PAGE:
It was a Friday evening, after a hard day of work. I was dwelling on some unresolved issues that I brought home from the office, and wasn’t in a particularly jovial mood. Still, it was Friday after all, our pizza and movie night. The red wine was poured and the medium pizza was plated. I was sitting with my favorite person by my side, with my favorite dog at my feet; the night was bound to get better.
Having opted for an old episode of Glee over dinner, before codifying our movie choice, we began to tuck in to the meal, accompanied by an acapella rendition of Teenage Dream. This is when the evening took an unusual turn. I’m not a singer, and I couldn’t hit a Katy Perry note if I wanted to, but somewhere between “You’ll be my valentine” and “No regrets, Just love” I apparently inhaled when I should have continued chewing. At first I registered that there was a problem; probably best solved with a good cough or perhaps a drink of water…and then I gasped for air and that pizza that I had so looked forward to eating instead stuck like a cork in my throat. It began to dawn on me that I was choking. My wife, noticing that I had become a lovely shade of purple, anxiously asked me what was wrong, to which I replied with the universal sign for choking, pointing at my throat while whilst emitting a decidedly un-Katy Perry-like wheeze.
As far as I can tell, once Kyra knew that there was a problem, she never hesitated; she took action and performed the Heimlich Maneuver. It took three tries (and a very frightened doggy) but she was finally able to dislodge the food and I was finally able to breathe. I am, and will forever be, grateful that my wife, having taken ITMI’s recommendations, learned first aid, CPR, and especially the Heimlich Maneuver.
This wasn’t the first time that my personal tour guide was a hero. She once saved her mother in the same way she saved me. She has applied first aid to guests who have fallen while hiking; she’s tended to abrasions, sprains and sick children. Last season one of her co-workers assisted a guest who had taken a bad fall while hiking in the woods, and other guides world-wide have had similar, and at times more dramatic experiences, in which their training kicked in and enabled them to render assistance, and perhaps save a life. While these instances are rare, there is always the possibility that knowledge of first aid, CPR or the Heimlich would be vitally important while leading a tour.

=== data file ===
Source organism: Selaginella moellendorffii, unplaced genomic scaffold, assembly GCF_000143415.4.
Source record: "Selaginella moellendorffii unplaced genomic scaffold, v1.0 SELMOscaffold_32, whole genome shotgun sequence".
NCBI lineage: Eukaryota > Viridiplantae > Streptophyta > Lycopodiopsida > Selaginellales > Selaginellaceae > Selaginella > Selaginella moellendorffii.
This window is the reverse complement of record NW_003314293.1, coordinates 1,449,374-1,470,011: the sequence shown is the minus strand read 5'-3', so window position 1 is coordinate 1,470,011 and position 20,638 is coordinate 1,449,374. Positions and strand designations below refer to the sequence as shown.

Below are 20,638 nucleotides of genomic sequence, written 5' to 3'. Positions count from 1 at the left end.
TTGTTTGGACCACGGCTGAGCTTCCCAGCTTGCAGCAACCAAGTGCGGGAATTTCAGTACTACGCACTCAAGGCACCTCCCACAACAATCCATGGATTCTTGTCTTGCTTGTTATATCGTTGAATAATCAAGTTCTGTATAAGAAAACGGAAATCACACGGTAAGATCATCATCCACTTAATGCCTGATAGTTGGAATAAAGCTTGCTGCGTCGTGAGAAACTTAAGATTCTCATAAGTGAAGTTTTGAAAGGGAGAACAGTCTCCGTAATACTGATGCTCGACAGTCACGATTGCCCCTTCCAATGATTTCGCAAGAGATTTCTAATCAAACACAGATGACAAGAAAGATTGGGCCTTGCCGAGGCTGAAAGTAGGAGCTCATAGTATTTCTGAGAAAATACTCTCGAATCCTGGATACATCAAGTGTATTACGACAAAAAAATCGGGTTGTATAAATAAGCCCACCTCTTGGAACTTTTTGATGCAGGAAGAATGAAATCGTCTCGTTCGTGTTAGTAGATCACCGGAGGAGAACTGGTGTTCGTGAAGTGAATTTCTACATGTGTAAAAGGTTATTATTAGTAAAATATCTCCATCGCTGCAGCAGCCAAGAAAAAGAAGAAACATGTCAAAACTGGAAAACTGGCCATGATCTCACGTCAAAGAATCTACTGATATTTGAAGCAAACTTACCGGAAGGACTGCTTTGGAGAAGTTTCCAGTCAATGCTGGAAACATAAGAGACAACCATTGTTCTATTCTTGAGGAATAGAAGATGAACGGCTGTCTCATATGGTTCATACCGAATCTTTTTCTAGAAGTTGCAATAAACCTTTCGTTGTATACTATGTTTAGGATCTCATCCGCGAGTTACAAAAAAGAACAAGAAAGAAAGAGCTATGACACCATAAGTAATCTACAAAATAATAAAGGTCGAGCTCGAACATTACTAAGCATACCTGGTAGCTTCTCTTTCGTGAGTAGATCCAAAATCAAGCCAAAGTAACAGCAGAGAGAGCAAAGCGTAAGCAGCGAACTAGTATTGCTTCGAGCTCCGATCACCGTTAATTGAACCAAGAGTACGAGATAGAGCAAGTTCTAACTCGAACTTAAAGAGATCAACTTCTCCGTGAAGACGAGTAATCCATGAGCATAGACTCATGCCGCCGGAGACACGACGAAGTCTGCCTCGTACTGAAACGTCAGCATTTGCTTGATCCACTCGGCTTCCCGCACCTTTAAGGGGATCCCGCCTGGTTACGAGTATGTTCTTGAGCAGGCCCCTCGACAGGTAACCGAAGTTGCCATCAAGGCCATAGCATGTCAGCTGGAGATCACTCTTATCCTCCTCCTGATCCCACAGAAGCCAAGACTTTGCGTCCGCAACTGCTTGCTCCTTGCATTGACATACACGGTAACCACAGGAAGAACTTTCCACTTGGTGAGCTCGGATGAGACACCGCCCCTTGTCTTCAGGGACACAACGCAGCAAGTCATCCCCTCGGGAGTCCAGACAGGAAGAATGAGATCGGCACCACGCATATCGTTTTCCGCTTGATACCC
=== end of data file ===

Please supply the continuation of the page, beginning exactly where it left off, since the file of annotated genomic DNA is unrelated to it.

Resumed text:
As you can probably tell, I’m a big fan of ITMI. The people are wonderful, and their training is top notch. However, I never expected to say that I owe them my life. There are a lot of heroes out there. If you are already running tours, or if you’re thinking about taking up that mantle, I encourage you to take full advantage of the opportunities and advice provided by the folks at ITMI. A life could depend on it. Mine did.
So I Married a Tour Guide. I’m glad she’s not a widow.
For a refresher on the Heimlich Maneuver, click on the image below for a brief You Tube video…and save a life!